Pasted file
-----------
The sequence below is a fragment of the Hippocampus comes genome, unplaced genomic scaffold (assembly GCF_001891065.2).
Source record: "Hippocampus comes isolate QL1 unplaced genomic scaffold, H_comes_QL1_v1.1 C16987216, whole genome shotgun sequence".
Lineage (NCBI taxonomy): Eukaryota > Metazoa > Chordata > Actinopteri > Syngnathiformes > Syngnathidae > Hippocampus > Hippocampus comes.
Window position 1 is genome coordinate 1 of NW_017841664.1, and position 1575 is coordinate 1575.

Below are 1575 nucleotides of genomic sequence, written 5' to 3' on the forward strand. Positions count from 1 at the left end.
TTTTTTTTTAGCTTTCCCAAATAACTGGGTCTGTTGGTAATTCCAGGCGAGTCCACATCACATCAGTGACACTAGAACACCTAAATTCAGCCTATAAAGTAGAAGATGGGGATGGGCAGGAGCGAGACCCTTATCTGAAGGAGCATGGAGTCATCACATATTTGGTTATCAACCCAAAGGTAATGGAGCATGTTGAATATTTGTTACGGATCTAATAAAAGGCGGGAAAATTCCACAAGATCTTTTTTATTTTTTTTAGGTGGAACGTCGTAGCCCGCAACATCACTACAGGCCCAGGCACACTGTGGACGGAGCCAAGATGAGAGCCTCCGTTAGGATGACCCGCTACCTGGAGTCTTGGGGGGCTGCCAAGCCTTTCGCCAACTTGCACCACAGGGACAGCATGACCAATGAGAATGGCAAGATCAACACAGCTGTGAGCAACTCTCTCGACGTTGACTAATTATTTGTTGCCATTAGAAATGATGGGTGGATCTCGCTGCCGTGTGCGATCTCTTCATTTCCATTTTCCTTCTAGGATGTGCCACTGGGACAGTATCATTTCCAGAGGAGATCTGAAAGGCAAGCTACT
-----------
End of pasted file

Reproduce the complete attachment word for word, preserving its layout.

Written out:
The sequence below is a fragment of the Hippocampus comes genome, unplaced genomic scaffold (assembly GCF_001891065.2).
Source record: "Hippocampus comes isolate QL1 unplaced genomic scaffold, H_comes_QL1_v1.1 C16987216, whole genome shotgun sequence".
Lineage (NCBI taxonomy): Eukaryota > Metazoa > Chordata > Actinopteri > Syngnathiformes > Syngnathidae > Hippocampus > Hippocampus comes.
Window position 1 is genome coordinate 1 of NW_017841664.1, and position 1575 is coordinate 1575.

Below are 1575 nucleotides of genomic sequence, written 5' to 3' on the forward strand. Positions count from 1 at the left end.
TTTTTTTTTAGCTTTCCCAAATAACTGGGTCTGTTGGTAATTCCAGGCGAGTCCACATCACATCAGTGACACTAGAACACCTAAATTCAGCCTATAAAGTAGAAGATGGGGATGGGCAGGAGCGAGACCCTTATCTGAAGGAGCATGGAGTCATCACATATTTGGTTATCAACCCAAAGGTAATGGAGCATGTTGAATATTTGTTACGGATCTAATAAAAGGCGGGAAAATTCCACAAGATCTTTTTTATTTTTTTTAGGTGGAACGTCGTAGCCCGCAACATCACTACAGGCCCAGGCACACTGTGGACGGAGCCAAGATGAGAGCCTCCGTTAGGATGACCCGCTACCTGGAGTCTTGGGGGGCTGCCAAGCCTTTCGCCAACTTGCACCACAGGGACAGCATGACCAATGAGAATGGCAAGATCAACACAGCTGTGAGCAACTCTCTCGACGTTGACTAATTATTTGTTGCCATTAGAAATGATGGGTGGATCTCGCTGCCGTGTGCGATCTCTTCATTTCCATTTTCCTTCTAGGATGTGCCACTGGGACAGTATCATTTCCAGAGGAGATCTGAAAGGCAAGCTACT